Make Mental Health A Priority In The Workplace
Mental health is a huge worldwide issue that needs to be at the front and centre of every workplace. Yet, even in today’s business world, it is still rarely touched upon or discussed. Why is that?
Anxiety and stress are all too common in life. We take on too much, we work too hard, we stay behind to pick up the slack…the list goes on and on. But, mention that we are suffering because of it, or we cannot cope with the situation for whatever reason, then we are looked upon negatively or even shunned.
Following Robyn Williams death by suicide in 2014, the world was shocked. How could such a prolific and much-loved actor take his own life? Robyn had been diagnosed with DLB, a type of dementia that could affect his mood and leave him depressed. Sometimes it takes an incident like this to bring the awareness of mental health to the forefront so we can tackle it, in the workplace and at home.
No one is immune to mental health issues. It can affect men and women and kids and adults alike. With social media on the increase, it is all too easy to believe that everyone leads a perfect life as they share their enhanced photos on Facebook and Instagram. Everyone, that is, except you, right! Of course, the reality couldn’t be further from the truth. Open the doors and you will soon find that the seemingly ‘perfect’ person is facing their own issues. It is just taboo to mention them online for fear of what other people will think. No one wants to be stigmatised with the label of a mental health disorder, at least not publically anyway! But unless we open the doors, then the situation won’t change. More and more people like Robyn Williams will take their own lives because no one wants to talk about the truth.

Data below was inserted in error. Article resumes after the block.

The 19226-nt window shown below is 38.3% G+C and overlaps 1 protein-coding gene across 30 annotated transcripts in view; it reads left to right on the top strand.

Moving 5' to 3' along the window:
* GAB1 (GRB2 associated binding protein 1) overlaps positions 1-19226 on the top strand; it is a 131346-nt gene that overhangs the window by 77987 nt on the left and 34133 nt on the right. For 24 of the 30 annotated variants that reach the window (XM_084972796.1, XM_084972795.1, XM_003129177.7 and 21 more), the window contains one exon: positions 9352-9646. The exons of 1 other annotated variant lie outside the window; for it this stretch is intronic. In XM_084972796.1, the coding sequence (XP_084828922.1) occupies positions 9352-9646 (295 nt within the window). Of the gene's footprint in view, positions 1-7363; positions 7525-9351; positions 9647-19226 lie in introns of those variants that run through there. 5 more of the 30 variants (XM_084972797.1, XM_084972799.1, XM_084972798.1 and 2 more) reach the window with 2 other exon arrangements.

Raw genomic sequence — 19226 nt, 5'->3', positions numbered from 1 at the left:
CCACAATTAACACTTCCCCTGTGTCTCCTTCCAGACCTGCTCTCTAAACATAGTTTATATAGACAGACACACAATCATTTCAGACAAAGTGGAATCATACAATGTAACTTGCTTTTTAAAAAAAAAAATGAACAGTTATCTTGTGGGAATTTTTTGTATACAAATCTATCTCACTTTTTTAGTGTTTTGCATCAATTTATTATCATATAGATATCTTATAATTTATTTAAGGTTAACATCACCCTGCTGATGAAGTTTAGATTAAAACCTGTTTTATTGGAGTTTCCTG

So what can you do from an employee or workplace perspective? How can you open up discussions on mental health, stress and anxiety and make it a priority?
- Make work breaks mandatory in the morning and afternoon and ensure people take a lunch break so they can tackle their workload efficiently.
- Remind workers to stretch regularly and step away from their computers to rest their eyes.
- Coordinate walking clubs during lunchtime breaks and encourage stair climbs over the use of lifts or elevators.
- Bring in a mental health specialist to discuss the early signs of stress or anxiety and educate your workers on ways they can handle it.
- Invite a professional to come in and give your workers an in-office massage to reduce the buildup of stress in their bodies.
- Encourage everyone to leave the office at closing time and to avoid working on weekends.
- Ensure that everyone schedules their holidays and uses them to their full advantage.
- Give your workers an opportunity to speak without judgement if they are having issues with any aspects of their workload or position.
- Put the topic of mental health on the workplace agenda and make it a pertinent point of discussion.
- Don’t turn a blind eye if you see someone struggling with their workload.
- Recognise work efforts and show your appreciation for a job well done.
- Create a relaxing environment for all of your staff.
- Be as accommodating as possible when it comes to sick days and time off work.
- Offer healthy food alternatives over carb-laden snacks and soft drinks.
- Allow workers to have an input into how the company works, so they feel rewarded.
By tackling the issue head-on and doing your due diligence, you can ensure that your employees are well supported in their work environment. Companies which make it difficult for their staff to address such issues directly make it worse for them in the long-term. What are you doing to support your employees when it comes to mental health?